Top of page
Skip to main content
Main content

Frances Smith Foster Professor Emerita


Frances Smith Foster joined the Emory faculty in 1994 and in 1996 was named Charles Howard Candler Professor of English and Women’s Studies. She was director of Women’s Studies (1999-2002) and Chair of the English department (2005-2008). In 2006 she was named University Scholar/Teacher of the Year. While at Emory she edited or authored 16 books and numerous articles.


  • Til Death or Distance Do Us Part: Love and Marriage in African America. New York: Oxford University Press, 2010. Paperback edition 2010.
  • Still Brave: The Evolution of Black Women’s Studies. New York: Feminist Press, 2010. Edited with Stanlie James and Beverly Guy-Sheftall.
  • Love and Marriage in Early African America: An Anthology. Lebanon, NH: University Press of New England, 2007.
  • La Familia En Africa Y La Diaspora Africana: Estudio multidisciplinar/Family in Africa and the African Diaspora: A Multidisciplinary Approach. Salamanca: Almar-Anglistica, 2004. Edited with Olga Barrios.
  • Norton Critical Edition of Incidents in the Life of a Slave Girl. New York: W.W. Norton, 2001. Edited with Nellie Y. McKay. 2nd edition edited with Richard Yarborough 2019.
  • Concise Oxford Companion to African American Literature. New York: Oxford University Press, 2001. Edited with William L. Andrews and Trudier Harris. Online Concise Oxford Companion to African American Literature. New York: Oxford UP, Ed with William L. Andrews.
  • Behind the Scenes: Thirty Years a Slave and Four Years in the White House by Elizabeth Keckley. Chicago: R.R. Donnelley and Sons, 1998. Edited with extensive introduction. Paperback edition. Urbana: University of Illinois Press, 2001.
  • The Oxford Companion to African American Literature. New York: Oxford University Press, 1997. Edited with William L. Andrews and Trudier Harris.
  • Teaching with The Norton Anthology of African American Literature. New York: W.W. Norton and Company, 1997. Co-authored with Helen Houston.
  • The Norton Anthology of African American Literature. New York: W.W. Norton and Company, 1997. Edited with Henry Louis Gates, Jr., Nellie McKay, et al. 2nd Revised. 2004.
  • Minnie's Sacrifice, Sowing and Reaping, Trial and Triumph: Three ReDiscovered Novels by Frances Ellen Watkins Harper. Boston: Beacon Press, 1994. Edited with extensive introduction. Paperback edition. Boston: Beacon Press, 1995.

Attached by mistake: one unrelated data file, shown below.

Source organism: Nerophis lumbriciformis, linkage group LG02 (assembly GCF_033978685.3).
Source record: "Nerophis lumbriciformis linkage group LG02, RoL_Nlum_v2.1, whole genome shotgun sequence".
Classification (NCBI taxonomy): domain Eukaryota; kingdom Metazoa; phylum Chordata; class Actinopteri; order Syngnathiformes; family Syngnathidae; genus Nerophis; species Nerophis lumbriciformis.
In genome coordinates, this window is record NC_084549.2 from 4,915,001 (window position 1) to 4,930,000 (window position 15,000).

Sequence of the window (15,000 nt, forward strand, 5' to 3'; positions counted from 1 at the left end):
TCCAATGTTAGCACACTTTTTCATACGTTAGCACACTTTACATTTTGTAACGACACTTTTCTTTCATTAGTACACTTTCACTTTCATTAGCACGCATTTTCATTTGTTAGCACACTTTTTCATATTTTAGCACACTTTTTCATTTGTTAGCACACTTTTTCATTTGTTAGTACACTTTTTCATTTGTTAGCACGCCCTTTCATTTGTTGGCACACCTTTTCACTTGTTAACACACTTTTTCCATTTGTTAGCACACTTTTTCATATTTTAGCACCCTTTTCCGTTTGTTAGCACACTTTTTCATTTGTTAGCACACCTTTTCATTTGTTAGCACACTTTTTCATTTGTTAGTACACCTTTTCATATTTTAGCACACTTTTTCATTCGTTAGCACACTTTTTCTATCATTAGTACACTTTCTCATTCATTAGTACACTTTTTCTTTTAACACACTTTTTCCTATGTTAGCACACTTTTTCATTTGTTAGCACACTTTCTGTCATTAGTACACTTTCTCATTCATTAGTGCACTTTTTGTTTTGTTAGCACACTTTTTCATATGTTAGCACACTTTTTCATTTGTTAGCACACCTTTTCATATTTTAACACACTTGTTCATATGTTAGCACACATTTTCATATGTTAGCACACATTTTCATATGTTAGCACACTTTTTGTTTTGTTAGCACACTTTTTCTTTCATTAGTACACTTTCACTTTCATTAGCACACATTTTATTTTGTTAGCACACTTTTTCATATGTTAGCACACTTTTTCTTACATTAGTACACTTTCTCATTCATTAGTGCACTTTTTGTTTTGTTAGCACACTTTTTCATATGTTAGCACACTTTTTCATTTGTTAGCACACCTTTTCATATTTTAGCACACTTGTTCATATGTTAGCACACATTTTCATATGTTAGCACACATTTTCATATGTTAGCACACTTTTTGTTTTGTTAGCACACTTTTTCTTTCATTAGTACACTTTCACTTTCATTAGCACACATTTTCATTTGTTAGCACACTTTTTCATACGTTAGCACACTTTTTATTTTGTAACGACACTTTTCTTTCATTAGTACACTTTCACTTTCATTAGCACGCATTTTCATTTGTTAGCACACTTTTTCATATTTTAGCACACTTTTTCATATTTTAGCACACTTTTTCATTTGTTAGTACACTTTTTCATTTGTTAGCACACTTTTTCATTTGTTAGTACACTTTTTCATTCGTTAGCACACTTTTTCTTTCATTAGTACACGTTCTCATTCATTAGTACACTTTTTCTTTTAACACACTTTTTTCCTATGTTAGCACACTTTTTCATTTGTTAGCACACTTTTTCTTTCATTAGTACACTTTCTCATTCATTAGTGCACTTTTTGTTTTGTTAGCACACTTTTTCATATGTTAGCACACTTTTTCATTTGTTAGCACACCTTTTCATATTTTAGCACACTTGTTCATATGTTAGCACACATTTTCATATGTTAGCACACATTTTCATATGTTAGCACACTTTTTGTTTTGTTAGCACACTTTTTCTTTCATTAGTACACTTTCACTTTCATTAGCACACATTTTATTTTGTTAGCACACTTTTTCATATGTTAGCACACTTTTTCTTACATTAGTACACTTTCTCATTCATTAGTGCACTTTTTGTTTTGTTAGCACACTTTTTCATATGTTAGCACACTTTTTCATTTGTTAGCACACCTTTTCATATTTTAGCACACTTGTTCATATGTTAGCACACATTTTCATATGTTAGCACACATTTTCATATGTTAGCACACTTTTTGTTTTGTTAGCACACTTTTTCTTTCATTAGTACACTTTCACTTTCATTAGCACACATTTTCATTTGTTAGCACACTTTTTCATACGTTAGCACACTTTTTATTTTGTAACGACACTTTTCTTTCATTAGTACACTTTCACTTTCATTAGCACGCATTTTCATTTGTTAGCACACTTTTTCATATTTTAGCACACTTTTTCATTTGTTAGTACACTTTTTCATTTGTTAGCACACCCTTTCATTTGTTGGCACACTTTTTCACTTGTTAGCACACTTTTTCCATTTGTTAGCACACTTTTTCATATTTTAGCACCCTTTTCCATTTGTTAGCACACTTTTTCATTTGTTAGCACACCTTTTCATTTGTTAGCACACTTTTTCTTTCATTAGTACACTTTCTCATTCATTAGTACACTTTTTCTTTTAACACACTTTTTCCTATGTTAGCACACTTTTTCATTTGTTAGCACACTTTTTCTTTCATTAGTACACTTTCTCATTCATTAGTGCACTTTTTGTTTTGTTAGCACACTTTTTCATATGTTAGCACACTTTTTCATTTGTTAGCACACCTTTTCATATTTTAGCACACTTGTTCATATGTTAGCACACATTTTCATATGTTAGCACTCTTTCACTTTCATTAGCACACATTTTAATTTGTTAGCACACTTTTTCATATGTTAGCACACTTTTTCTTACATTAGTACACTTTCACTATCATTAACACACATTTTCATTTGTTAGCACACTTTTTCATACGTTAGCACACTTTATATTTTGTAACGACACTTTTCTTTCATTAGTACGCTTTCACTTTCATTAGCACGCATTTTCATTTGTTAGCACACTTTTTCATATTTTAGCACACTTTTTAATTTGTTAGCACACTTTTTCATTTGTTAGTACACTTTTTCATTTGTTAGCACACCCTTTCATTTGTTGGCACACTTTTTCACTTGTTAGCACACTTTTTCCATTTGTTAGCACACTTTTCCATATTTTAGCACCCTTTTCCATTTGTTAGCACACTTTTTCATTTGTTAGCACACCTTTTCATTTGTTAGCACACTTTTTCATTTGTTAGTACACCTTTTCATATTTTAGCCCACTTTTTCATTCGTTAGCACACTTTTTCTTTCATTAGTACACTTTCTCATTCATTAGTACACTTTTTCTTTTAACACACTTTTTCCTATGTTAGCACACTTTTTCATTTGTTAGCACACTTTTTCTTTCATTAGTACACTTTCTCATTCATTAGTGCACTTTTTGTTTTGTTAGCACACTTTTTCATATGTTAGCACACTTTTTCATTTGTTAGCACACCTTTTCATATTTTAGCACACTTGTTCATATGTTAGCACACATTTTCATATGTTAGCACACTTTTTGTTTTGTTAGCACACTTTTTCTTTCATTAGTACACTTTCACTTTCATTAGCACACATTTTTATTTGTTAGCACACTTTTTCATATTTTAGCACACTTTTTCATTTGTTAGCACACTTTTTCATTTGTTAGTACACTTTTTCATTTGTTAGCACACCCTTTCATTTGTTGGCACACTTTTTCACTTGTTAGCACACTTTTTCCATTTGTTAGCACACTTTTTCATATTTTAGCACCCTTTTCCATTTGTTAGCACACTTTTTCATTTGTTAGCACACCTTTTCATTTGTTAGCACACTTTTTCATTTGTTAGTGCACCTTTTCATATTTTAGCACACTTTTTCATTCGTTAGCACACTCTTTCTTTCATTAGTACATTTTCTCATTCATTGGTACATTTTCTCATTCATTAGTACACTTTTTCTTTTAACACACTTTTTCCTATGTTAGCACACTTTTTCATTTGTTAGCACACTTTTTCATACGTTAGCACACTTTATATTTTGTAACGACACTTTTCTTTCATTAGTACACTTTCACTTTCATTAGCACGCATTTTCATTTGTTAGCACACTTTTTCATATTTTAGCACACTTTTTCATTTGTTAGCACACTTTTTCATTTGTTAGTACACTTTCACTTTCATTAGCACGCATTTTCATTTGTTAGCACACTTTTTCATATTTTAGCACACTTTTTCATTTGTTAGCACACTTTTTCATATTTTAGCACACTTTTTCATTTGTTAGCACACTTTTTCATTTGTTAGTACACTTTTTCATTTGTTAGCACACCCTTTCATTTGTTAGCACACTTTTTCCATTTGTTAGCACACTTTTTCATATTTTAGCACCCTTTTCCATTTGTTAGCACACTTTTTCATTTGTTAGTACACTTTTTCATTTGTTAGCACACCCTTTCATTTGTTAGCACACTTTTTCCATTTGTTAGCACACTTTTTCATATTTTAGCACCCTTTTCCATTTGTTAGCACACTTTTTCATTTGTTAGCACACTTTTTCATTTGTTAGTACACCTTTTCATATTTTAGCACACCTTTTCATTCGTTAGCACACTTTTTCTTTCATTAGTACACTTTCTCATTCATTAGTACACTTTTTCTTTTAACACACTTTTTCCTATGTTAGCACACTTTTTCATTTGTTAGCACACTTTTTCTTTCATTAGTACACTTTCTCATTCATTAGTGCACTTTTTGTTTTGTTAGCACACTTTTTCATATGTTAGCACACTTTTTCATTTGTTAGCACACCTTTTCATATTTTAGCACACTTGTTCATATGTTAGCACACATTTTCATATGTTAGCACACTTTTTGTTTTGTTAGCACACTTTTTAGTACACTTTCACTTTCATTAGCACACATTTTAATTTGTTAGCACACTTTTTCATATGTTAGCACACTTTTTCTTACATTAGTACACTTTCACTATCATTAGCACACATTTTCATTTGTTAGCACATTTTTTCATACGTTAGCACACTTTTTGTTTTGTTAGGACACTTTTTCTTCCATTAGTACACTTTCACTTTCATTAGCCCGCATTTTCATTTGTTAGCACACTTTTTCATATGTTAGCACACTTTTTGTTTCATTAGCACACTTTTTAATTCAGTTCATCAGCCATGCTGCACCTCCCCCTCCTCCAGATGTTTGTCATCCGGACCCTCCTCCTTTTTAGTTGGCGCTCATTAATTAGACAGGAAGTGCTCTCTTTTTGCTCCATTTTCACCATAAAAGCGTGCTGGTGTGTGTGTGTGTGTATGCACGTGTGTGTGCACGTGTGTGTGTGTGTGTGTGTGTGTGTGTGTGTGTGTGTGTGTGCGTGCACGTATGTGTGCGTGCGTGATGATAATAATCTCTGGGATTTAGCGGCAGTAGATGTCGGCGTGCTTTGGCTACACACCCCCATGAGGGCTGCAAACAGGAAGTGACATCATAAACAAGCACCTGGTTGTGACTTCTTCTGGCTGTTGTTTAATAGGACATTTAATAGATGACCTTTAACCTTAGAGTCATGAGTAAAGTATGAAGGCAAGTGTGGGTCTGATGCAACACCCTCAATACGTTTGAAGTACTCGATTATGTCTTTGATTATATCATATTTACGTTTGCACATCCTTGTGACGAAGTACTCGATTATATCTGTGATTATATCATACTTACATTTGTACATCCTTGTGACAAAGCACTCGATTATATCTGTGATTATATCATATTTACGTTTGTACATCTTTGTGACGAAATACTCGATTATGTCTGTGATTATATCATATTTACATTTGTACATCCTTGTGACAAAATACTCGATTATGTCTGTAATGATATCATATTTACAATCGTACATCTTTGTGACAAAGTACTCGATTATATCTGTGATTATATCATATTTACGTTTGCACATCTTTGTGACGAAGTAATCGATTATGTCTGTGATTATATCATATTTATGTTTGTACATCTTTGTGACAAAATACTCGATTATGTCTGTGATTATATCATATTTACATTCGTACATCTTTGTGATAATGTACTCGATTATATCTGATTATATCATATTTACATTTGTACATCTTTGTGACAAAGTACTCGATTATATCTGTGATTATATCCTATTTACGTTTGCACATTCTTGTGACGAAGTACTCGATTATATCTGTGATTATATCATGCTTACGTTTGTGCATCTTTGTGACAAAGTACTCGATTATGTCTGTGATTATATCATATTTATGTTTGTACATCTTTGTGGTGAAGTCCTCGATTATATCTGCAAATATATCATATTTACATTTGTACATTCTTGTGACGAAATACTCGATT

• Written By Herself: Literary Production by African American Women, 1746-1892. Bloomington: Indiana University Press, 1993.
  • A Brighter, Coming Day: A Frances Ellen Watkins Harper Reader. New York: Feminist Press, 1990. Compiled, edited with extensive introduction.
  • Witnessing Slavery: The Development of the Ante - Bellum Slave Narrative. Westport: Greenwood Press, 1979. Enlarged paperback edition. Madison: University of Wisconsin Press, 1994.

Selected Articles

“Unraveling the Strands.” Early American Literature2(2012):449-451.

"Anyway, We Certainly Don’t Want To Be Lumped in With Black Studies!” In True Confessions: Feminist Professors Tell Stories Out of School. Susan Gubar. (New York: W. W. Norton, 2011)219-234.

”Mammy’s Daughters or the DNA of a Feminist Sexual Ethics.” In Beyond Slavery: Overcoming Its Religious and Sexual Legacies. Bernadette J. Brooten. New York: Palgrave, 2010):267-286.

“Race and Literary Politics” A Companion to American Literature and Culture. Paul Lauter. (West Sussex: Wiley-Blackwell, 2010): 316-327.  Co-authored with Cassandra Jackson

“Ports of Call, Pulpits of Consultation: Rethinking the Origins of African American Literature” A Companion to African American Literature. Gene Andrew Jarrett (West Sussex: Wiley-Blackwell, 2010): 45-58. Co-authored with Kim D. Green

“Genealogies of Our Concerns, Early [African] American Print Culture, and Transcending Tough Times” American Literary History 2(Summer 2010): 368-380.

“Looking Back is Tricky Business.” 18.1(January 2010): 19-28.

“Early African American Literature.” The Cambridge Guild to African American Women’s Literature. Angelyn Mitchell and Danille Taylor.  New York: Cambridge University Press, 2009.  Co-authored with LaRose Davis.

“Nellie Y. McKay.” In African American Lives. (New York: Oxford University Press, 2004):412.

“After words; Or,Whistling “Dixie” on the Front Porch of My Southern Home.” The Southern Quarterly. 45.3(Spring, 2008): 177-184.

“The Personal is Political, the Past Has Potential, and Other Thoughts on Studying Women’s Literature – Then and Now.” Tulsa Studies in Women’s Literature1(Spring 2007): 29-38.

“Hurry Up, Please, It’s Time,” Said the White Rabbit as S/he Followed Bre’r Rabbit into the Briar Patch.” Legacy2(2007): 322-330.

“Teaching African American Poetry of the Reconstruction Era: Frances E. W. Harper’s ‘Moses: A Story of the Nile.’” Teaching Nineteenth Century American Poetry. Paula Bernat Bennett, Karen L. Kilcup and Phillipp Schweighauser. (New York: MLA, 2007): 142-150.  Co-authored with Valerie L. Ruffin.

“How Do You Solve a Problem Like Theresa?” African American Review.4(Winter, 2006): 631-645.

“Nellie–In Her Own Words: Professing the McKay Way.” African American Review. 40.1(Spring 2006): 6-9.

“Regenerating and Redeeming American Literary Studies.” English Language Notes 1(Spring 2006): 271-274.

“Frances Ellen Watkins Harper (1825-1911).” Kindred Hands: Letters on Writing by British and American Women Authors, 1865-1935. Jennifer Cognard-Black and Elizabeth MacLeod Walls.  Iowa City: University of Iowa Press, 2006: 43-57.

“Creative Collaboration: As African American as Sweet Potato Pie.” Post-Bellum, Pre-Harlem: African American Literature and Culture, 1877-1919. Barbara McCaskill and Caroline Gebhard.  New York: New York University Press, 2006, 17-33.

“An Interesting Narrative of the (Somewhat) Surprising Development of African American Print Culture.” American Literary History. 4(Winter 2005):714-740.